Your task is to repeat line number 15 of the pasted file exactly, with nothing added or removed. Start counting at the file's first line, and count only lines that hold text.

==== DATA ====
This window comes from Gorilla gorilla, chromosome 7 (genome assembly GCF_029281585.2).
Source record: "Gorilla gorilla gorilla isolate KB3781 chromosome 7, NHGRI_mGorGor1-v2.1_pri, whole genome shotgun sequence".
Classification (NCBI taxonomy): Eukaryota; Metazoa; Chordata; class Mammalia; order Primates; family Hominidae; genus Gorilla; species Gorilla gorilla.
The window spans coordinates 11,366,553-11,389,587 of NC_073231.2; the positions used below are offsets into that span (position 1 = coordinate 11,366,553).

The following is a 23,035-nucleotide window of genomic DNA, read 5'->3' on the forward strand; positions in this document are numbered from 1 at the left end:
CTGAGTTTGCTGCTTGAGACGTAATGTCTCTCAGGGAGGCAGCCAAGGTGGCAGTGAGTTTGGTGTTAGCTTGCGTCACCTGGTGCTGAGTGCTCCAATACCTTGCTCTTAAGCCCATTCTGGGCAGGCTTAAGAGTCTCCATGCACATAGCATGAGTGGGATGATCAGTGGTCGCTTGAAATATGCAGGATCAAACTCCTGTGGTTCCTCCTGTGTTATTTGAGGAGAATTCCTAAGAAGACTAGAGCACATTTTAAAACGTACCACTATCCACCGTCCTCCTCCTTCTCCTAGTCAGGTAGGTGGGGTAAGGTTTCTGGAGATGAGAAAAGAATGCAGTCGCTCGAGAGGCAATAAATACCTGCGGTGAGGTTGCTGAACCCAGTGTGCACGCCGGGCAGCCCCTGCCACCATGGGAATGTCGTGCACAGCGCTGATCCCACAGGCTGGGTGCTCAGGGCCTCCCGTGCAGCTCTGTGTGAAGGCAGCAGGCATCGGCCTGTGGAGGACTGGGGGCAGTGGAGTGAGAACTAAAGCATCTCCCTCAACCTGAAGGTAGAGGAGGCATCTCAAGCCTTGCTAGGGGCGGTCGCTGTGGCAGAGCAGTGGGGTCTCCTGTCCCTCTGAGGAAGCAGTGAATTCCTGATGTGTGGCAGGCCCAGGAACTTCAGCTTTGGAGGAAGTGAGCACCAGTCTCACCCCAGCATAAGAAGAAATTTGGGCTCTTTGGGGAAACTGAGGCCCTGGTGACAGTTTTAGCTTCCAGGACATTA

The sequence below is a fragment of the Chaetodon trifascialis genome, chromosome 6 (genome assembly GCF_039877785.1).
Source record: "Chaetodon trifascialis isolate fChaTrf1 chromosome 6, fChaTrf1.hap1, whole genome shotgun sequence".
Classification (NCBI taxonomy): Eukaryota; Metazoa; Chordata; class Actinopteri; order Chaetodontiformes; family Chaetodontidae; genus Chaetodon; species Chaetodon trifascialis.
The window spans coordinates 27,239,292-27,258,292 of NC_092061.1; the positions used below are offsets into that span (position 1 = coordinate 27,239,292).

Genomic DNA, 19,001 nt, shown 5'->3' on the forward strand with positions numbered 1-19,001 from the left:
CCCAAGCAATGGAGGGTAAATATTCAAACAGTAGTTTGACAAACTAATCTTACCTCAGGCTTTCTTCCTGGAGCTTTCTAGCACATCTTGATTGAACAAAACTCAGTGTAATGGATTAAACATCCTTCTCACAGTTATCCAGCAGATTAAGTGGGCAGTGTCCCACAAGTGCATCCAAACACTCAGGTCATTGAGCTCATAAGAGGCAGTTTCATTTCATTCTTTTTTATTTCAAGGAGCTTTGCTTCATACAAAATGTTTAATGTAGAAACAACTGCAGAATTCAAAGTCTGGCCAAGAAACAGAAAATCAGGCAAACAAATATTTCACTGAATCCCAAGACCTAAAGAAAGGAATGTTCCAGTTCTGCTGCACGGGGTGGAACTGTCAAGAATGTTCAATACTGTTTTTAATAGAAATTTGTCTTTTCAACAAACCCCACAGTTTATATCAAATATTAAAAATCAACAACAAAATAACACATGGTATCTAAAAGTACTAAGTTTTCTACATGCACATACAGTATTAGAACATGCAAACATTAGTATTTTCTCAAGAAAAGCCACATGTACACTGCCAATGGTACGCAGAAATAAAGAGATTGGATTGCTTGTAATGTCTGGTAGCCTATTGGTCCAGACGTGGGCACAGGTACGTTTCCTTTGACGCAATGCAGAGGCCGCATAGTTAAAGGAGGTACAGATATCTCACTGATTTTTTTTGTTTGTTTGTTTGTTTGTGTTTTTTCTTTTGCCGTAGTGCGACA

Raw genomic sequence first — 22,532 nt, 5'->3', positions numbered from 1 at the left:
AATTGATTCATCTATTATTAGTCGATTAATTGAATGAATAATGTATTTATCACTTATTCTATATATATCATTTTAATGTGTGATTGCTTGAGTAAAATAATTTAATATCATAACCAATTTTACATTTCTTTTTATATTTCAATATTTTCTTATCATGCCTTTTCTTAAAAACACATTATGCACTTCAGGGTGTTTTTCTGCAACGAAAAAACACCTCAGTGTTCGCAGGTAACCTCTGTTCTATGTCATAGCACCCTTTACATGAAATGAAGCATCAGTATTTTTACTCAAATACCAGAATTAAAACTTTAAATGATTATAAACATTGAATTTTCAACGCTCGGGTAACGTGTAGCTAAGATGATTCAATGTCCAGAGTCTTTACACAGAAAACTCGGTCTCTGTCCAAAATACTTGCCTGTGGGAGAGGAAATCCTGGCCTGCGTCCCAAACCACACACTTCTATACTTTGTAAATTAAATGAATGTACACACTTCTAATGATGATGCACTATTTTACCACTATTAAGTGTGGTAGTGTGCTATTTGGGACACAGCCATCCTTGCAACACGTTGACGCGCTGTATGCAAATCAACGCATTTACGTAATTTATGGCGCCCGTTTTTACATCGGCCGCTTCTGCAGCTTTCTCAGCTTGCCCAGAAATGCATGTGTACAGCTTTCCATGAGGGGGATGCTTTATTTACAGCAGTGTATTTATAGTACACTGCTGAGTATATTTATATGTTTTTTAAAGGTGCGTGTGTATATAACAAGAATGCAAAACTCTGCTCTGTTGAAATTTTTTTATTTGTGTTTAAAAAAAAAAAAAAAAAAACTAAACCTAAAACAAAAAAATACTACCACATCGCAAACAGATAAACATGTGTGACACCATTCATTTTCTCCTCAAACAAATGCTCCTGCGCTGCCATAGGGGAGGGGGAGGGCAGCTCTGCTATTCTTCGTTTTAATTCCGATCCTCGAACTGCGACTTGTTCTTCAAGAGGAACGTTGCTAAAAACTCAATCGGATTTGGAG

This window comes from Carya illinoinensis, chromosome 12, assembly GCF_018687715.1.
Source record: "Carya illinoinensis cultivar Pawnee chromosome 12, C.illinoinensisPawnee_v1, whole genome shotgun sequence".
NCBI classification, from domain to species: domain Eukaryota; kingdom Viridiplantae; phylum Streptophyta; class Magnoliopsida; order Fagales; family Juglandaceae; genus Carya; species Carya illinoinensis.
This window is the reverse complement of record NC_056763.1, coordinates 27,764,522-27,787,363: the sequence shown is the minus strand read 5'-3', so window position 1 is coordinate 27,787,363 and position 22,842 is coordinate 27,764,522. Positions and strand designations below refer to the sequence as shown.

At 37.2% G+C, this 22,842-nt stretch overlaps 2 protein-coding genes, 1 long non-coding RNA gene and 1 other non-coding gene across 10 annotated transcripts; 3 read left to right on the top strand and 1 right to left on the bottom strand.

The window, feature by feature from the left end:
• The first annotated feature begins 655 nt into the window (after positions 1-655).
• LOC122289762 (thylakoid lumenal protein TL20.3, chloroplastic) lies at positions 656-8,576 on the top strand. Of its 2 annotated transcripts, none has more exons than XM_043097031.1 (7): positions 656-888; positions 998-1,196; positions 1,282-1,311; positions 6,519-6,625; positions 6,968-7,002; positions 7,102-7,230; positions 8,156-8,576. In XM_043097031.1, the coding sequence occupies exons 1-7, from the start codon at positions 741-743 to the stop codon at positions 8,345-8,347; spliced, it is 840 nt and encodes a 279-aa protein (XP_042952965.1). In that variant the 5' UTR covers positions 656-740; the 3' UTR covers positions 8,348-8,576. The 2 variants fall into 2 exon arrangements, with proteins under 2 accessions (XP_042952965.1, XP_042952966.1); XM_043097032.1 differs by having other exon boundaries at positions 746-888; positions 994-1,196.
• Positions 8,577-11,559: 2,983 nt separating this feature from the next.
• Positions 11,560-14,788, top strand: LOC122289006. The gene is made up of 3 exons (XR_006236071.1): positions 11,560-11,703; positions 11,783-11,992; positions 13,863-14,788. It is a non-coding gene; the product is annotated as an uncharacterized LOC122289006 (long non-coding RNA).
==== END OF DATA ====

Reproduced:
This window comes from Carya illinoinensis, chromosome 12, assembly GCF_018687715.1.